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How Many Carb Are There In a Corn Cob?

    How Many Carb Are There In a Corn Cob?

    In the summer, corn on the cob is frequently broiled or boiled. However, if you’re watching your carbohydrate intake, you may wonder how many carbs a serving of this delicious vegetable contains.

    This article examines the nutritional value of corn on the cob, its carbohydrate content, and its effect on your diet as a whole.

    What Varieties Of Corn Are There?

    there are three varieties of corn
    1. Yellow corn
    2. White corn
    3. Bicolored corn

    How To Select The Finest Corn?

    At farm stands, Corn is harvested early in the morning and sold on the same day, so you can be certain that it is fresh. The newer varieties retain their sweetness for an extended period of time before the sugars are converted to starch, and the corn becomes tough and mealy. Things become more complicated in a supermarket since you do not know how long the food has been in transit.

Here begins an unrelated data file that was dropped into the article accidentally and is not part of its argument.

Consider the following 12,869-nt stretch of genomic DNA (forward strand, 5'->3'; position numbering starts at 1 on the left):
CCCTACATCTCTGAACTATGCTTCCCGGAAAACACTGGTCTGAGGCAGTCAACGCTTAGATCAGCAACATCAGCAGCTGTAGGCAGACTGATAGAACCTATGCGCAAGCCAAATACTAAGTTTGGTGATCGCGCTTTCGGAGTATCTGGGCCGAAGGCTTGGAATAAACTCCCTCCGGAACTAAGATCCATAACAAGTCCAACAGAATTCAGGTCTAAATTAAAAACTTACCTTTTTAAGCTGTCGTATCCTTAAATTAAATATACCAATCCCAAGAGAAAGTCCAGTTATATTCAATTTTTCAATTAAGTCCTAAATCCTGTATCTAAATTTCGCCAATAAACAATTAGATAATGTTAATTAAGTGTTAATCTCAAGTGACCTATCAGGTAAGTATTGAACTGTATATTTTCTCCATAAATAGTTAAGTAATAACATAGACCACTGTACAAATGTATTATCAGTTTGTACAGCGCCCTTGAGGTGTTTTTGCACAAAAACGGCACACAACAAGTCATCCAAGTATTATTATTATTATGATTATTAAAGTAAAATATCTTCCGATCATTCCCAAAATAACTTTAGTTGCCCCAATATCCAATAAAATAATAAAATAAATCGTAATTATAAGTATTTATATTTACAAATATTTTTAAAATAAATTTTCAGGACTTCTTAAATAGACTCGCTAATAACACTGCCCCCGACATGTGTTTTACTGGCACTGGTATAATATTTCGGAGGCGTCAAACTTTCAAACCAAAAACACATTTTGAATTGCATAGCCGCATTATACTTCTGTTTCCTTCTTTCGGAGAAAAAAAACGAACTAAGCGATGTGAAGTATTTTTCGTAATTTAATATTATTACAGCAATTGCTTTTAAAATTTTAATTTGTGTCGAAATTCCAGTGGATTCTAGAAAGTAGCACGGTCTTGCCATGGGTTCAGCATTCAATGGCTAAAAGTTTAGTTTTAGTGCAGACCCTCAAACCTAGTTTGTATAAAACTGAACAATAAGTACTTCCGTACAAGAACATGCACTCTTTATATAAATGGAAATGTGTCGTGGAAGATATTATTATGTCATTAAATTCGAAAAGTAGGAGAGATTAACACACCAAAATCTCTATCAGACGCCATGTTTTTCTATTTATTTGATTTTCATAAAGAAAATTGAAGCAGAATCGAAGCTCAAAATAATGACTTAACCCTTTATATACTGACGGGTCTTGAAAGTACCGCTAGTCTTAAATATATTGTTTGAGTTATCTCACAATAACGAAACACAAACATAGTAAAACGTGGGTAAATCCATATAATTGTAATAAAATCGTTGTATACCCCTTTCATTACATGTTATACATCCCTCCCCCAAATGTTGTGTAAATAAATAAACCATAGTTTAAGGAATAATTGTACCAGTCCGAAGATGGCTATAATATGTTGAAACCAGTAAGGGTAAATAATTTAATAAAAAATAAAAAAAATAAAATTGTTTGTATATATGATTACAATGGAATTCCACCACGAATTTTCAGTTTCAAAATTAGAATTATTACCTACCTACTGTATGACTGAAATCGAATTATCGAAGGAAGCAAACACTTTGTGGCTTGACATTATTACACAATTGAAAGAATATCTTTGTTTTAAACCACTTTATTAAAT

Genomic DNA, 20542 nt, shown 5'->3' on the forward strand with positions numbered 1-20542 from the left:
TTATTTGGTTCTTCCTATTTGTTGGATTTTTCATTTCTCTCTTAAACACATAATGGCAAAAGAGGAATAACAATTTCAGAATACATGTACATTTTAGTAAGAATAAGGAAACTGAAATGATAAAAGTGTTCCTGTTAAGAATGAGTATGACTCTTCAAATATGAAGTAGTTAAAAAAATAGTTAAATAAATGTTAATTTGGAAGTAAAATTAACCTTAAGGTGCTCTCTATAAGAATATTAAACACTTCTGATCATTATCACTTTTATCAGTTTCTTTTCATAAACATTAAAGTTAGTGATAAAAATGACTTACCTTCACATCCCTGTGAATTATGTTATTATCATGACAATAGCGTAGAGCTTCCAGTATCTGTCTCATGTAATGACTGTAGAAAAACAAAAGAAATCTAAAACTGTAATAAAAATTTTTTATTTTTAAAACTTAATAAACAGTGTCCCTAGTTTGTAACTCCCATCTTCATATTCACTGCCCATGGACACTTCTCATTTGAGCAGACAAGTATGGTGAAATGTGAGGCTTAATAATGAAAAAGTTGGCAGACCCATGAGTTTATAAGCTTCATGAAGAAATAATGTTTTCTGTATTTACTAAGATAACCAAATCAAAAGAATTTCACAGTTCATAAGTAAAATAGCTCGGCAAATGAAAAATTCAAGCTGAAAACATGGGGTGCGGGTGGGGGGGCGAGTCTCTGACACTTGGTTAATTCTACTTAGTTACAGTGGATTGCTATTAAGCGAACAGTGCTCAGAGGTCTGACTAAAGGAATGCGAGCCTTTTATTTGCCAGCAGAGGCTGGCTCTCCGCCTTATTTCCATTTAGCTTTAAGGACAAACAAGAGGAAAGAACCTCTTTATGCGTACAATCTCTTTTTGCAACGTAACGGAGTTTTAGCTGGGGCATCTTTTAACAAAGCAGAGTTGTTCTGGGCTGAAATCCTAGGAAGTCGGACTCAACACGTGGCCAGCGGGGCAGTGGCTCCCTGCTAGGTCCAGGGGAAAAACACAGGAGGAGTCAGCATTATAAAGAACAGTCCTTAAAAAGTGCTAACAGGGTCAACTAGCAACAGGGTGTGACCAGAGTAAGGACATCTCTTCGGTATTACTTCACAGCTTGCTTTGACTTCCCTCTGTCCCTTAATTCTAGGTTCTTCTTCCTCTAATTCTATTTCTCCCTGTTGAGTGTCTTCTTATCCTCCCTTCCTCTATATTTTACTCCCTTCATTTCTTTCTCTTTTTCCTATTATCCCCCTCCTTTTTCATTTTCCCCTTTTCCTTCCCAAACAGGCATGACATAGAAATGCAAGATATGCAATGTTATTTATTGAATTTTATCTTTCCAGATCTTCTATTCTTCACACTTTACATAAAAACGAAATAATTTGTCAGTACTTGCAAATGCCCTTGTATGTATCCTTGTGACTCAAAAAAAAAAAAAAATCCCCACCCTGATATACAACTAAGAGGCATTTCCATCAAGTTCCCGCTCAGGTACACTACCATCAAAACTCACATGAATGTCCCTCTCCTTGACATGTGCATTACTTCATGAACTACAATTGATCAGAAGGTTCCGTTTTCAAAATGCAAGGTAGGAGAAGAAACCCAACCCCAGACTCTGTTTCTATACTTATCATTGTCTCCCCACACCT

How can that be accomplished? The secret to finding the sweetest corn is to draw back the leaves an inch at the tip (don’t pull it back too far, or you’ll ruin it for the next customer). It must be loaded with kernels that appear plump and firmly wrapped.

    However, you should not merely observe it. Feel the tassels that surround the grain. They must be moist, similar to an excellent hair moisturizer. Corn is past its apex if its kernels are yellow and dry.

    Corn Nutritive Values